Notice that in these verses, the psalmist changes from the singular to the plural. God cares passionately about all his people.
The Lord does not tolerate injustice in his world. His rule is characterized by “righteousness”. He rights what is wrong – sooner or later. No one messes with the Church and gets away with it. The psalmist looks back to the promise God made through Moses. “The LORD is compassionate and gracious, slow to anger, abounding in love.” (Exodus 34:6). To reinforce this in his generation, he makes two negative statements, uses three illustrations and concludes with a striking contrast.
“He will not always accuse, nor will he harbor his anger forever; 10 he does not treat us as our sins deserve or repay us according to our iniquities.” (Psalm 103:9-10)
Stott observes that God has set limits to his own righteous wrath against sin. The first is a time limit on his wrath, he ‘will not always accuse’. The second is a limit on the extent of his wrath, ‘he does not treat us as our sins deserve’. Then comes these three moving illustrations of God’s grace.
“For as high as the heavens are above the earth, so great is his love for those who fear him; 12 as far as the east is from the west, so far has he removed our transgressions from us. 13 As a father has compassion on his children, so the LORD has compassion on those who fear him.” (103:11-14).
How high are the heavens? His love is as high as heavens for those who fear him; How far is the east from the west? His forgiveness removes our sins as far away as infinity; What greater love is there than between a parent and a child? God’s compassion is as tender as a father’s love for his children. The mention of human weakness leads to this final moving contrast between human death and divine love. I say these words at every funeral I take. They are spoken as our human remains are being lowered into the ground.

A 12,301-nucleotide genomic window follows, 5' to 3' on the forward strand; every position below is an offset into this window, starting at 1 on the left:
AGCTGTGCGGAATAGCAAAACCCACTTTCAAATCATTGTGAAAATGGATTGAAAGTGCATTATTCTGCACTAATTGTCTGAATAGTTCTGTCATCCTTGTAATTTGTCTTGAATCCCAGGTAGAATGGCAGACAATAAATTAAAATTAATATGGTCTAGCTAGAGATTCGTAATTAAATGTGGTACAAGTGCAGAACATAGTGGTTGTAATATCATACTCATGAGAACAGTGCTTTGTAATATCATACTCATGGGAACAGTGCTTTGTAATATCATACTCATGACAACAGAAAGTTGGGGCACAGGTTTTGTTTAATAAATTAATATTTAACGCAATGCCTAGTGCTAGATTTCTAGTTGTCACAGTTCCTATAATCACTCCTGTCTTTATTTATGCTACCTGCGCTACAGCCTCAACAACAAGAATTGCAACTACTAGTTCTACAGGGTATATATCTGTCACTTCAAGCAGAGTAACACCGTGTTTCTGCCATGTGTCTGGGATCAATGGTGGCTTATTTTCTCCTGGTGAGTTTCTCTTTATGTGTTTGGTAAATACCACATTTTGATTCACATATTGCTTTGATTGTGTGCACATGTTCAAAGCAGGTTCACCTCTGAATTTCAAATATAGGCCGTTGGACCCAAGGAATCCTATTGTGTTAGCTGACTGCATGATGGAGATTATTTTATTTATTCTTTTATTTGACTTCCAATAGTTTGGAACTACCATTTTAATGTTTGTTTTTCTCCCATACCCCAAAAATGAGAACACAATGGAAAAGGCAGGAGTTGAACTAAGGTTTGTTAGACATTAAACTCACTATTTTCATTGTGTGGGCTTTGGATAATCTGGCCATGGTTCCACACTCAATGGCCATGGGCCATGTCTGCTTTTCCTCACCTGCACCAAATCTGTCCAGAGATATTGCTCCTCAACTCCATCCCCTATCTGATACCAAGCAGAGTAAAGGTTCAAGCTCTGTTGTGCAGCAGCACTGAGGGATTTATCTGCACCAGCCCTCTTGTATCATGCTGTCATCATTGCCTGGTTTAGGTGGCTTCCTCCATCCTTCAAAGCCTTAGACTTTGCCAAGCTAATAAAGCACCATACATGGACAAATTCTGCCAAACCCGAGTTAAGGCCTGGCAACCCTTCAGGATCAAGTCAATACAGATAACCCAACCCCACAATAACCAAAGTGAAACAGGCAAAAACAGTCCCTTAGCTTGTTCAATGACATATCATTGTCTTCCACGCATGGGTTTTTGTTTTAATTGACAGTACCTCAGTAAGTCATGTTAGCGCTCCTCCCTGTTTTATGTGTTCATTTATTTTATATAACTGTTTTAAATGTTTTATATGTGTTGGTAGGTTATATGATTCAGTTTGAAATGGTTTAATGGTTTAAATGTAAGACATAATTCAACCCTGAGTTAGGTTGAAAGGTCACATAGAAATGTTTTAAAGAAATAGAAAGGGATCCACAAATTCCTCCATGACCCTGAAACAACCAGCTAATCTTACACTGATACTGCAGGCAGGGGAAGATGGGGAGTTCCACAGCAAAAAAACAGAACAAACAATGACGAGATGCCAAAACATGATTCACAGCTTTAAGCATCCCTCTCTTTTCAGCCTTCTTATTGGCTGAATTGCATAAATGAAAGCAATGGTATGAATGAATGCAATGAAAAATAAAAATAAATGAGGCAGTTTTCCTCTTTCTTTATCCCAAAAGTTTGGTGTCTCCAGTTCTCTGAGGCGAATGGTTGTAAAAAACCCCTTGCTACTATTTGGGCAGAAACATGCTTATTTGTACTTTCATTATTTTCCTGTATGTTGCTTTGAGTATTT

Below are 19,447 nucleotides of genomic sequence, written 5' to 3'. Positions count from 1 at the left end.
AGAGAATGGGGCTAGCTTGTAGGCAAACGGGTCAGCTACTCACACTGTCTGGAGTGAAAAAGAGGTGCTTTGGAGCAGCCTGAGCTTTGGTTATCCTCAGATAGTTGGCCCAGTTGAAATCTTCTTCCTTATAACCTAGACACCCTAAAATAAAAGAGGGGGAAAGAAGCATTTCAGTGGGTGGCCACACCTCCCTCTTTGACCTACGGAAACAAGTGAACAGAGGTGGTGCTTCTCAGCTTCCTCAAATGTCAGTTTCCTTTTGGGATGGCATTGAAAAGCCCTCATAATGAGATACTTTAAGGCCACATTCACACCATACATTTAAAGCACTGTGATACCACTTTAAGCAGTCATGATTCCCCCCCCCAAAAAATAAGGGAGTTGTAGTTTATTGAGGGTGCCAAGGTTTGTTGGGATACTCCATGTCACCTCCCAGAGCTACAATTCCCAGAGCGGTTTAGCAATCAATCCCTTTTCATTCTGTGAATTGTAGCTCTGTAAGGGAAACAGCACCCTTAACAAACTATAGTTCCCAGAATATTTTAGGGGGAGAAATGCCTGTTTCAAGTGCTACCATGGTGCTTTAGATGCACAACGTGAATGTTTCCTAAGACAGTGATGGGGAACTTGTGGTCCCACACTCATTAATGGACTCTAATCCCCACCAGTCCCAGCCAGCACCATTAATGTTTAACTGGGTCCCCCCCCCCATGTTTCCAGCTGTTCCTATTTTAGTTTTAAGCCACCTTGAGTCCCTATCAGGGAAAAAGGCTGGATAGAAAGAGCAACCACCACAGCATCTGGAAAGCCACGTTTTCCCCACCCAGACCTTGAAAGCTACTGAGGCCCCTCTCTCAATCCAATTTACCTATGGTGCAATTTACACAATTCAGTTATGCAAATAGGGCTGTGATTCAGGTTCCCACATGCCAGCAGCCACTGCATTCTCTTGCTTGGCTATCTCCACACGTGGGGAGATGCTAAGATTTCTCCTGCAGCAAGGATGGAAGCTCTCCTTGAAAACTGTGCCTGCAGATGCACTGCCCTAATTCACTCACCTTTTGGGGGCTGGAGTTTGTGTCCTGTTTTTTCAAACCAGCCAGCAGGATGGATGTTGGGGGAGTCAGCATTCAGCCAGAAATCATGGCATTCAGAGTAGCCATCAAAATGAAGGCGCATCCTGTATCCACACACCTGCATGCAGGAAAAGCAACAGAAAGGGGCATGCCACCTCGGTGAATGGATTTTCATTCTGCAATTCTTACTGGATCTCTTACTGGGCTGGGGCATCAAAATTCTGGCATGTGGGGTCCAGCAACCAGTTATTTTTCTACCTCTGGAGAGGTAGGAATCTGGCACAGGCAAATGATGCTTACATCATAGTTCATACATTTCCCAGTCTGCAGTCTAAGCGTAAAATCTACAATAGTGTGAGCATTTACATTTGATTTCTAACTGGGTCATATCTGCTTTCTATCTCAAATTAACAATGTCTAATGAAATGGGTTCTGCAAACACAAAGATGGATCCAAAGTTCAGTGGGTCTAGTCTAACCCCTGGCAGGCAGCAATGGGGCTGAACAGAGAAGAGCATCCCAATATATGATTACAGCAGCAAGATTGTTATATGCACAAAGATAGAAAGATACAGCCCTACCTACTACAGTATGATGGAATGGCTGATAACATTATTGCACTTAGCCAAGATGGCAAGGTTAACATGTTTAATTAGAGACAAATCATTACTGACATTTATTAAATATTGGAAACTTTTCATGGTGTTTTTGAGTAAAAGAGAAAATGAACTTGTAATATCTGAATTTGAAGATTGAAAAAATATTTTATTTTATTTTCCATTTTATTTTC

“As for mortals, their days are like grass, they flourish like a flower of the field; 16 the wind blows over it and it is gone, and its place remembers it no more. 17But from everlasting to everlasting the LORD’s love is with those who fear him, and his righteousness with their children’s children— 18 with those who keep his covenant and remember to obey his precepts.” (Psalm 103:15-18)
The psalmist speaks of:
The Frailty of Life: “their days are like grass.”
The Brevity of Life: “the wind blows over it and it is gone.”
The Destiny of Life: “But from everlasting to everlasting the LORD’s love is with those who fear him.”
These words are intended to comfort those who fear God. They are intended to create fear in those who do not. What do they say to you this evening? For one thing is certain, we are all mortal. We are all going to die physically. But if we trust in Christ we can have the assurance of everlasting life. God’s personal blessings “Praise my soul the king of heaven.” God’s Covenant Mercy “Well our feeble frame he knows”
3. God’s Universal Dominion “Dwellers all in time and space”
“The LORD has established his throne in heaven, and his kingdom rules over all. Praise the LORD, you his angels, you mighty ones who do his bidding, who obey his word. Praise the LORD, all his heavenly hosts, you his servants who do his will. Praise the LORD, all his works everywhere in his dominion. Praise the LORD, my soul.” (Psalm 103:19-22)